Nearly a decade ago, I traveled to New York City to meet with the Atkins diet folks to discuss a potential book project, but I was quickly shown the door after I broached the subject of saturated fat. Can’t we tweak the program a bit, I wondered aloud, to emphasize olive oil over artery-damaging fried pork rinds?
On my way out, an Atkins executive handed me a copy of the 2002 New York Times magazine cover story touting the virtues of a high saturated-fat diet filled with steak, eggs, and butter, and chastised me for buying into the “big fat lie,” as writer Gary Taubes called it in his article.
Fast forward 10 years, and researchers are still debating whether saturated fat is devil or angel. A new re-analysis of a decades-old clinical trial involving 458 male heart patients found that those who were randomly assigned to eat a diet rich in polyunsaturated vegetable oils instead of saturated animal fats had a bigger drop in their cholesterol levels over a three-year period than those who stuck with their usual dietary habits—but they also had more heart disease deaths.
The National Institutes of Health researchers who conducted the analysis, published Tuesday in the British Medical Journal, concluded that “these findings could have important implications for worldwide dietary advice to substitute polyunsaturated fats in general, for saturated fats.”
For years, the American Heart Association and other medical groups have recommended that most of the 25 to 35 percent of calories that we get from fat each day should come from polyunsaturated fatty acids (fish and safflower, corn, and other vegetable oils) and monounsaturated fatty acids (nuts, seeds, olive oil, avocados).
We’ve also been told to limit our total saturated fat intake to less than 7 to 10 percent of total calories. Trans fats—which everyone agrees are the most cholesterol-raising and heart-damaging—should be avoided as much as possible, and American food manufacturers have complied by taking partially hydrogenated oils, which contain trans fats, out of most baked goods and other processed foods.
But some nutrition researchers (including those who aren’t working for Atkins) contend that there aren’t any strong studies to show that saturated fats harm the heart while polyunsaturated and monounsaturated fats protect it. In an editorial that accompanied the study, Philip Calder, a nutritional immunologist from the University of Southampton in Great Britain, wrote that studies documenting the heart protective benefits of replacing butter, cream, and lard with safflower and corn oil have frequently included other dietary changes—such as reducing harmful trans fats in margarine—which may have muddied the findings.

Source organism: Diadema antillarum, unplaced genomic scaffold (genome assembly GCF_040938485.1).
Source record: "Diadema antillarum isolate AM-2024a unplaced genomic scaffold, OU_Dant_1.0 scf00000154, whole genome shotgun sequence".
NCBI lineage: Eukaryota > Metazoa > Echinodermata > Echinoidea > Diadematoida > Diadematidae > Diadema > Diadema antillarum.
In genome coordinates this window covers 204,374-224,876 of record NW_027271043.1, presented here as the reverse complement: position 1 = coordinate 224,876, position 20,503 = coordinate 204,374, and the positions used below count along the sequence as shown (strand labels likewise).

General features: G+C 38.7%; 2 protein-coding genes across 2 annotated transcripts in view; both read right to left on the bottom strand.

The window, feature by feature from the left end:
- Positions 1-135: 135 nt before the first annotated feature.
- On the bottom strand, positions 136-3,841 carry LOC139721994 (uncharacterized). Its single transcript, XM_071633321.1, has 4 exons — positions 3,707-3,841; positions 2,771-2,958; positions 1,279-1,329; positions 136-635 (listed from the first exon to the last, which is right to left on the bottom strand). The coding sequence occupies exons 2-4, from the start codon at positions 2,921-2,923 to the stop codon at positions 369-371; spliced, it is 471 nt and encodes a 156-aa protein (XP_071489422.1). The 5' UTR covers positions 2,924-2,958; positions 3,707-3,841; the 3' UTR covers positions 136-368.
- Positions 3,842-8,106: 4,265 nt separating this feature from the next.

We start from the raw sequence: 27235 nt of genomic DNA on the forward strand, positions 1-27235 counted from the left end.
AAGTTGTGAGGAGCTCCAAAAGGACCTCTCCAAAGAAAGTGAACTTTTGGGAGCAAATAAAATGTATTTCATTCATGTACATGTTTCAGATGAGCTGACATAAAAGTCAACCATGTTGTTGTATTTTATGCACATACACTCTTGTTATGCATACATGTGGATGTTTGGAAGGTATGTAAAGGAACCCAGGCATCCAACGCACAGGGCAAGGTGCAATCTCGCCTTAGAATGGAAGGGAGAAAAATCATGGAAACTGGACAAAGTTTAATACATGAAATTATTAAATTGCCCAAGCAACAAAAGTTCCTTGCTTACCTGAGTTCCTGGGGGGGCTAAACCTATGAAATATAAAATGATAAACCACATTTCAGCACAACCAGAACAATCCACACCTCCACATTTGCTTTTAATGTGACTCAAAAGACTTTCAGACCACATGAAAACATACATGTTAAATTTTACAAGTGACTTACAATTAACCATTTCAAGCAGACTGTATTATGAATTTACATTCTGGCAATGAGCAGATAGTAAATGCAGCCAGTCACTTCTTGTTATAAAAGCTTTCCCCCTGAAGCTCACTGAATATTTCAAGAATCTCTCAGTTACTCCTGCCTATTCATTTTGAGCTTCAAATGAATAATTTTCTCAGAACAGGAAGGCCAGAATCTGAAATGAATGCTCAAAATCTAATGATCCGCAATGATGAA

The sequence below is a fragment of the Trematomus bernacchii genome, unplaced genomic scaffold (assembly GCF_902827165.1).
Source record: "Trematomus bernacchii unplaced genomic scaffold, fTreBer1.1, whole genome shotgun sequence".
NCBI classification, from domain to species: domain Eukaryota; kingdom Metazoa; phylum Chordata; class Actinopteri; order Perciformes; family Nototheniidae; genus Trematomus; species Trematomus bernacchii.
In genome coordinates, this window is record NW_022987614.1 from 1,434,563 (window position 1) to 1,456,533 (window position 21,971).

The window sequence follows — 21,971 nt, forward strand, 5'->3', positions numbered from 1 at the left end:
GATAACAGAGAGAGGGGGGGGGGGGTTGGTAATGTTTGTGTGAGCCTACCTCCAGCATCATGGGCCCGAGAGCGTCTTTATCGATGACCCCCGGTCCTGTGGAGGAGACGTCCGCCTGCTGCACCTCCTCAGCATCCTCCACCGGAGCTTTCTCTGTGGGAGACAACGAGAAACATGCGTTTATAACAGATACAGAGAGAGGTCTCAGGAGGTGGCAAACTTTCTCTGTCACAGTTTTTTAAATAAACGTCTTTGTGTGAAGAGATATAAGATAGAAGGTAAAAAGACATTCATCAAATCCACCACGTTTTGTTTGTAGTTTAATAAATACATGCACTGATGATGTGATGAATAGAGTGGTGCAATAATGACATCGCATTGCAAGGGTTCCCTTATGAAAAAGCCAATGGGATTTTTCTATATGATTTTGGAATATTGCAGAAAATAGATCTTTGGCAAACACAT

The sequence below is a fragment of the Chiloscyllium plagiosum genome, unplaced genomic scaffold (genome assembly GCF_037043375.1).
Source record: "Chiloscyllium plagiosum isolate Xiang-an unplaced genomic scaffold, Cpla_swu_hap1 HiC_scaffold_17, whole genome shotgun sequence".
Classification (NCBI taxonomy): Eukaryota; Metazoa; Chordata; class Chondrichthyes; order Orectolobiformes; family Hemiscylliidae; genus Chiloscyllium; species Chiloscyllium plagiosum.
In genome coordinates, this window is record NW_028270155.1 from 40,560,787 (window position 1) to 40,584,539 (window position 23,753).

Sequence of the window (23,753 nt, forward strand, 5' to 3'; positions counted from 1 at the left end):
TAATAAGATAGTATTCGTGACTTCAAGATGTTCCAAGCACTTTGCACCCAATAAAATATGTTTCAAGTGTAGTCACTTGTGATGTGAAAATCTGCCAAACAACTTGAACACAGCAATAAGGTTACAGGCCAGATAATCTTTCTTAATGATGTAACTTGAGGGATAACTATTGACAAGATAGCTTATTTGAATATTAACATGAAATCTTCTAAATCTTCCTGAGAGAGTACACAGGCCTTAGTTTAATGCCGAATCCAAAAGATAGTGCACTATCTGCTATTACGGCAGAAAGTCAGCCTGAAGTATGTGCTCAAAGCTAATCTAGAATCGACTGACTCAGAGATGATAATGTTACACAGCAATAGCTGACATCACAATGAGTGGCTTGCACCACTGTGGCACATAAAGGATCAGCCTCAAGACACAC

Others, though, believe the case is pretty much closed when it comes to the harms posed by saturated fats.
“I don’t think this new analysis study should be practice-changing and lead people to consume fewer polyunsaturated fats,” said Penn State University nutrition researcher Penny Kris-Etherton, who helped the American Heart Association develop its dietary fat recommendations.
Harvard School of Public Health nutrition chair Dr. Walter Willett agreed, pointing out that the study on which the new analysis is based, was initiated in the late 1960s and was limited by the nutritional knowledge of that time. The study participants were provided with products that contained one type of polyunsaturated fat—an omega-6 fat found in safflower oil—rather than the full array of polyunsaturated fats including omega-3 fats found in fish oil and flaxseed oil; the heart protective benefits of omega-3 fats have been well documented in more recent research.
“Very high intakes of omega-6 polyunsaturated fat intakes without any omega-3 polyunsaturated fat is not desirable,” Willett said via e-mail. “We do need adequate amounts of both.” The NIH researchers also couldn’t determine whether the safflower oil margarine used in the original study contained significant amounts of trans fats, which could have contributed to increased heart risks.
What’s also clear is that Americans often received bad advice to eat as little fat as possible when it was first discovered that reducing saturated fats could reduce cholesterol, and especially after researchers demonstrated that the practice could reverse heart disease and prevent heart attacks. Too many of us embraced fat-free cakes and cookies after swearing off cheddar cheese and steak —and often gained weight as a result of the excess sugar and calories.
“The controversy over saturated fat really comes from what do you replace it with?” Kris-Etherton said. “If you replace saturated fats with refined carbohydrates, then there may be no health benefits at all.”